(Photo by David Hall)
Day 15: Monday
This was the day of our planned two day-training session. The four of us and Ade met up in the NRM office as scheduled to train four people in accounting methodology. Over the past three weeks, we've been forced to get used to the Indonesian sense of time. Late arrivals are the norm here, and today was no exception. Thirty to 40 minutes late, Nasi, Adi, Rahim and the participants showed up. The participants were a leader of P3R (the farmer's collective in the Kedang Pahu region), a representative from a forest protection NGO in Kedang Pahu, an employee of a credit union in Kedang Pahu, and a university student who will become a teacher in Kedang Pahu.
They were a little shy saying hello, but did flash us their impressive smiles. After we organized the classroom, "Trainer" Ade kicked off the first day of the sessions in Bahasa, the Indonesian language. Ade explained the whole idea of the training sessions and the background of our UC Berkeley team's support, and then he introduced us to the participants. But he needed a little help explaining where Berkeley, San Francisco and the United States were, so Lindsay drew a world map on the white board, including the U.K., Japan and Indonesia.
Though we could only catch some occasional English words and rattan-related terminology, it seemed obvious that the sessions were going well. Ade was smoothly going through each checkpoint, and the participants were actively involved in each discussion. More surprisingly, they worked hard and seriously, never losing concentration, even though the sessions lasted for hours at a time. Though we basically monitored based on Rahim's interpretation, Dave supported the session in the critical points. At the end of the first day, it was heartwarming to hear the P3R leader's comment that he wanted to take advantage of the training knowledge for his future business and community management.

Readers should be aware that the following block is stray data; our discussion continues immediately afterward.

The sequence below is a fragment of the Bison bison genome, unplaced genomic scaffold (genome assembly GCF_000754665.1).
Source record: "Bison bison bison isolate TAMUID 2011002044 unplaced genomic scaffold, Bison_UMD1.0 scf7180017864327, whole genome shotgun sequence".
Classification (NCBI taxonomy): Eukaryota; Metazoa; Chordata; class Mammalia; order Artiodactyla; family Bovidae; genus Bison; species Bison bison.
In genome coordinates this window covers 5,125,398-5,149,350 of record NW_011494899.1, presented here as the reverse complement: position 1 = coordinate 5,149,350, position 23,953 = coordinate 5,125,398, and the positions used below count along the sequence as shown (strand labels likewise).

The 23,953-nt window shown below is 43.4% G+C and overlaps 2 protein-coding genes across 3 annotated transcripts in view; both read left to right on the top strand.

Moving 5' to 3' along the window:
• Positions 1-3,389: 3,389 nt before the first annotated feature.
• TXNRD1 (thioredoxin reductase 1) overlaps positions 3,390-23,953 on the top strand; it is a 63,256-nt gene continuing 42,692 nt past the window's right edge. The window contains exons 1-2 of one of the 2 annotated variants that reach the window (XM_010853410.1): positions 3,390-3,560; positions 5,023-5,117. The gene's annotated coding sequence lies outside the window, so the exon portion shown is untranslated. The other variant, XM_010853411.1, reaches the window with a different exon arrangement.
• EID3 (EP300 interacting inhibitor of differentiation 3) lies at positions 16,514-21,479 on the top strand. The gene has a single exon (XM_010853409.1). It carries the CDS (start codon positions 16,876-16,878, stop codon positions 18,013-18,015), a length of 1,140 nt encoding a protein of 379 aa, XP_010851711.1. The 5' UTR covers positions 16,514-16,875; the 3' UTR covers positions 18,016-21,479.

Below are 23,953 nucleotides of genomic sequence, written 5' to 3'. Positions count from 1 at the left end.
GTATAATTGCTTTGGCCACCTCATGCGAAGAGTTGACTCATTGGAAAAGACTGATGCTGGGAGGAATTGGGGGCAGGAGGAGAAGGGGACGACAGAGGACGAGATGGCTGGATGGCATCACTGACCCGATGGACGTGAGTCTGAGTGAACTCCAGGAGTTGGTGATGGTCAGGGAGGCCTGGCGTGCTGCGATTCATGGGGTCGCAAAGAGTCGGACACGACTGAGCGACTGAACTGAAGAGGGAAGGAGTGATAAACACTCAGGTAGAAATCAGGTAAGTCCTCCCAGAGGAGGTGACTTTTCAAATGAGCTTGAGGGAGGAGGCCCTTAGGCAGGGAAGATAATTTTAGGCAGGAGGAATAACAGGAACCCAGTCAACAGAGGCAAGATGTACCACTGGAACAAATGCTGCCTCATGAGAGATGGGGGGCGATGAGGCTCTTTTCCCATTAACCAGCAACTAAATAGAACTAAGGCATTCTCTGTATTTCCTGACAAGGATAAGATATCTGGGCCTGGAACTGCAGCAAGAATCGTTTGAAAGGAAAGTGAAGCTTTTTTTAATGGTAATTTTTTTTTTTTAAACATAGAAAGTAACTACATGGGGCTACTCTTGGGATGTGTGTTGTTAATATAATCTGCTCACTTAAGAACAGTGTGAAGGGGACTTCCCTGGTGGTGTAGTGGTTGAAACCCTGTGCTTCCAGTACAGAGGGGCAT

Day 16: Tuesday
Second day of the training: The training went so well the first day that Ade decided the rest of the training could be taken over by Nasi and Adi, so that he and the four of us could use the day for the business plan instead. Although we almost went through the planned study, discussion and documentation, we followed Matilde's helpful suggestion and went back to Day 1 to check to see if there were any holes in our work thus far. In particular, by comparing the semi-finished business plan and financial spreadsheet, inconsistent matters were re-discussed and each of us worked to tie together the lose ends in our own work.
(Photo by Toshi Okubo)
Day 16 turned into a marathon, which meant that our Karaoke plan was again postponed, much to Toshi's relief. The rest of us had been touting him to all the Indonesians as Japan's answer to Enrique Iglesias, and so we'd built up considerable pressure on him to perform!
Day 17: Wednesday
Even on day 17, we were still a little awkward crossing the busy street on our way to the NRM office. When we got to the office, our workaholic client, Ade, was already slaving away. While Dave got us all coffee and tea (as was his morning ritual), we fired up our computers and started to work.
Two days left on the project. It seemed like time was passing by faster and faster every day. In terms of our work, we covered all the major components of a business plan and today focused on tying things together and making sure all the components are consistent with each other. This was a major shift in our working style, because we were used to brainstorming sessions where we engaged in endless debates to come up with ideas, share thoughts, contradict each other and generally have a fun time working out solutions to the business plan problems. Now we had to force ourselves to end the debates and get down to making decisions.